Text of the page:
Before you connect to the Internet, create your Recovery DVD. If you connect to the Internet immediately, updates will be made to your software environment and you will no longer have a pristine copy.
Get rid of Toshiba's bloatware. This includes trialware such as Norton Internet Security, MS Office, and WildTangent. Also, get rid of MS Works -- there are better office suites available such as Google Docs and OpenOffice.org.
After you've activated your warranty online using Toshiba Bulletin Board, get rid of Bulletin Board, as well. This piece of bloatware consumes 42MB of valuable memory and, in my opinion, its functionality is not worth it.
Set your taskbar to 'auto-hide' -- your screen real estate is already highly constricted, thanks to the 1024x600 resolution, and there's no need to have the taskbar visible all the time.
In your browser, hide any unnecessary toolbars to maximize the client area (for the same reason as in Tip #3). I use Google Chrome, rather than Internet Explorer, and I hide the Bookmarks toolbar.
When watching 720p HD videos off the Internet, make sure you completely download the video first before playback. The NB305 is normally too slow to play HD video and you need to give it every chance. For some reason that baffles me, downloading a HD video consumes a large amount of CPU cycles.
In my experience, QuickTime HD plays best while Flash HD stutters from time to time.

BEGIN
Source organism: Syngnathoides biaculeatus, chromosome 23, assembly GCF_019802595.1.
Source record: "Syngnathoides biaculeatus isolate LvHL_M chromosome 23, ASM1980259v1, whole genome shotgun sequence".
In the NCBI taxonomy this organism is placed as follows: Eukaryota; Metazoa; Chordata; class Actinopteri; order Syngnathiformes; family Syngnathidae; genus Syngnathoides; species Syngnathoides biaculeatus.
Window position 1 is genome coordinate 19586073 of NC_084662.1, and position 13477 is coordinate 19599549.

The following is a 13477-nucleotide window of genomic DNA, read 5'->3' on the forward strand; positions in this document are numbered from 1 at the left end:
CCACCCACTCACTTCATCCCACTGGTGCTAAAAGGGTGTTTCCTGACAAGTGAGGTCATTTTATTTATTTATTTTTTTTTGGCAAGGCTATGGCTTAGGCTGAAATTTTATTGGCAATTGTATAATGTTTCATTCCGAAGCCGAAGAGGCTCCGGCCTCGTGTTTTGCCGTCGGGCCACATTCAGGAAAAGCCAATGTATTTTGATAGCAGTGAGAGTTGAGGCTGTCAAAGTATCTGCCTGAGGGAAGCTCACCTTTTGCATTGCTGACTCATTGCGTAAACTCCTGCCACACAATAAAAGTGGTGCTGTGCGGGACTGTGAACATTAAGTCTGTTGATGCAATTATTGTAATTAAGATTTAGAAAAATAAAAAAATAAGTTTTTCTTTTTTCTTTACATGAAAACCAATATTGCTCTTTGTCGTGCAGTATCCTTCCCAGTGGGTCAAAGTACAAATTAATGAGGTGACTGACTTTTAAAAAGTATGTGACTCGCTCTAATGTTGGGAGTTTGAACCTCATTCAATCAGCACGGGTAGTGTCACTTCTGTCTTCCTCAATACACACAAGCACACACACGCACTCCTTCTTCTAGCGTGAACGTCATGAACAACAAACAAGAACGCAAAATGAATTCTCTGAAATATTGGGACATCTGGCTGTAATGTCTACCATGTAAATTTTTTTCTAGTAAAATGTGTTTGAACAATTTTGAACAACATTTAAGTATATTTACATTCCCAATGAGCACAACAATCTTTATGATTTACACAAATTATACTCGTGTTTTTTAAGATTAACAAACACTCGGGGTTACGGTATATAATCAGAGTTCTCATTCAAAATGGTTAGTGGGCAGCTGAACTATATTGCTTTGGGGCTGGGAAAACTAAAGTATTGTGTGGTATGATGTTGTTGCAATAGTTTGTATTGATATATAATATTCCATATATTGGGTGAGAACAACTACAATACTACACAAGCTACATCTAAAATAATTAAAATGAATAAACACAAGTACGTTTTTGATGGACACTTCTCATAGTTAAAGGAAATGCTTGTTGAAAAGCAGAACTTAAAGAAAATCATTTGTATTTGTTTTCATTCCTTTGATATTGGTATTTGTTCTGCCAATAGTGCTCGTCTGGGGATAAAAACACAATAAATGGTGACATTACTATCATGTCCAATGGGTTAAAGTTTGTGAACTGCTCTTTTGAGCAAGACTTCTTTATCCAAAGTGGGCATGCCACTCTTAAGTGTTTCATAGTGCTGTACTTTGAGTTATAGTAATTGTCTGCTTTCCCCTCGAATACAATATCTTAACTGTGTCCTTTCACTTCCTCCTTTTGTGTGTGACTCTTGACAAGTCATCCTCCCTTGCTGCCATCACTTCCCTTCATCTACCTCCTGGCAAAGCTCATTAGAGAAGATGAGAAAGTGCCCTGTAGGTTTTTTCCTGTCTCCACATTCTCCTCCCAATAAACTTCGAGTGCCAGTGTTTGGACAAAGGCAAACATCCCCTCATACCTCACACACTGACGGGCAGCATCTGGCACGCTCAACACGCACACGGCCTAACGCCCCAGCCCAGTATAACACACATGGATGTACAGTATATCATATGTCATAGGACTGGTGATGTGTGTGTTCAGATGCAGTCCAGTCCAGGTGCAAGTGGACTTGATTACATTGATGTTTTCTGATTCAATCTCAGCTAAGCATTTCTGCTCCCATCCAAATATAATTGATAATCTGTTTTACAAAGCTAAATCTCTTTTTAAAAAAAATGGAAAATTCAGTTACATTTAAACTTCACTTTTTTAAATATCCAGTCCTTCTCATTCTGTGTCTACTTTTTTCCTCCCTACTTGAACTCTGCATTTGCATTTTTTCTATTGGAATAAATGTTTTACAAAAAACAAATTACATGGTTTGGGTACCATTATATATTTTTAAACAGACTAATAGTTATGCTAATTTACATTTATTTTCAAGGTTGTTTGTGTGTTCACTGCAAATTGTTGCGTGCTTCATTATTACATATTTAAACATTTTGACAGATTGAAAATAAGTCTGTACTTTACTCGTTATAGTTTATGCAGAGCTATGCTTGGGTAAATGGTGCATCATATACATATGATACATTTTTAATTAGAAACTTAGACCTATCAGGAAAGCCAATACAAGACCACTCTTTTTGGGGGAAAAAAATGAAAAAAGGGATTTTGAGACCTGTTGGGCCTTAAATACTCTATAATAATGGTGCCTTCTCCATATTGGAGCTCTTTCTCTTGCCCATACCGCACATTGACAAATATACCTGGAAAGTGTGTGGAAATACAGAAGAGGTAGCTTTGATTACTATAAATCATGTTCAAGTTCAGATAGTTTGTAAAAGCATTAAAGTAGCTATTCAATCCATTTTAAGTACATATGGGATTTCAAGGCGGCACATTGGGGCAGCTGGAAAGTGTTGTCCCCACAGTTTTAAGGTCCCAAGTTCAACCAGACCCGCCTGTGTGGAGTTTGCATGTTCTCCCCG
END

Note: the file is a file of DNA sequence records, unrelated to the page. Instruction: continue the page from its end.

To download and play Flash HD, I recommend making a copy of the temporary Flash video file and playing it with VLC. To make a copy of the temporary Flash video file, you need a tool such as HoboCopy.
I created a desktop shortcut to cmd.exe (to run in Administrator mode). For convenience and safety, I created a batch file in the default starting folder (Windows\System32) to change directory to my home folder, where hobocopy.exe resides. I created two more batch files:
if .%1 == . goto end
hobocopy appdata\local\temp desktop fla%1.tmp
...where %1 is the 3 or 4-character suffix from fla*.tmp.
Whatflash.bat tells you what temporary Flash video files you have from Chrome's online access of Flash video.
Copyflash.bat copies a particular temporary file (identified from whatflash.bat) to your desktop. Subsequently, you need to rename the file as
.flv for playback with VLC.
Alternatively, you can use a third-party service such as keepvid.com to convert a YouTube HD video to MP4. I don't like relying on a third-party service unless they're a big name and likely to be around for a long time (eg, Google).